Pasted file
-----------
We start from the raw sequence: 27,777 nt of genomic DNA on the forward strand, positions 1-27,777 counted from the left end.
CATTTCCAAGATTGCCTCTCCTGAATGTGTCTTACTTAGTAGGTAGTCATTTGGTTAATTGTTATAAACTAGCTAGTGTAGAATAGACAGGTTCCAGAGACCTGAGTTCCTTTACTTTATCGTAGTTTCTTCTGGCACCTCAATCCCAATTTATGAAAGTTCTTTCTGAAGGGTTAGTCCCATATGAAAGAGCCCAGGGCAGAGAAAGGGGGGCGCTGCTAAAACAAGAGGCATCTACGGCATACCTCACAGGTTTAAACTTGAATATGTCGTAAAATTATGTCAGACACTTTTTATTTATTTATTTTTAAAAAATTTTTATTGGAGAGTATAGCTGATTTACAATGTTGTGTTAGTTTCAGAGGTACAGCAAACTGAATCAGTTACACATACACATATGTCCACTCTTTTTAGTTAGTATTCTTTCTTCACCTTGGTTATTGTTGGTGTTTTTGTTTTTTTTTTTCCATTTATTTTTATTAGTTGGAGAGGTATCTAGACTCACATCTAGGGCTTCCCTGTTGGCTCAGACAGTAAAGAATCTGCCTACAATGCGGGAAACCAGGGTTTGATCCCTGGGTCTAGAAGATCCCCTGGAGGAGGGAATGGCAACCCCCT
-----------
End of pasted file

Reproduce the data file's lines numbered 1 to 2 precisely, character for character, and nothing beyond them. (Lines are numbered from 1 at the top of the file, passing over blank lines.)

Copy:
We start from the raw sequence: 27,777 nt of genomic DNA on the forward strand, positions 1-27,777 counted from the left end.
CATTTCCAAGATTGCCTCTCCTGAATGTGTCTTACTTAGTAGGTAGTCATTTGGTTAATTGTTATAAACTAGCTAGTGTAGAATAGACAGGTTCCAGAGACCTGAGTTCCTTTACTTTATCGTAGTTTCTTCTGGCACCTCAATCCCAATTTATGAAAGTTCTTTCTGAAGGGTTAGTCCCATATGAAAGAGCCCAGGGCAGAGAAAGGGGGGCGCTGCTAAAACAAGAGGCATCTACGGCATACCTCACAGGTTTAAACTTGAATATGTCGTAAAATTATGTCAGACACTTTTTATTTATTTATTTTTAAAAAATTTTTATTGGAGAGTATAGCTGATTTACAATGTTGTGTTAGTTTCAGAGGTACAGCAAACTGAATCAGTTACACATACACATATGTCCACTCTTTTTAGTTAGTATTCTTTCTTCACCTTGGTTATTGTTGGTGTTTTTGTTTTTTTTTTTCCATTTATTTTTATTAGTTGGAGAGGTATCTAGACTCACATCTAGGGCTTCCCTGTTGGCTCAGACAGTAAAGAATCTGCCTACAATGCGGGAAACCAGGGTTTGATCCCTGGGTCTAGAAGATCCCCTGGAGGAGGGAATGGCAACCCCCT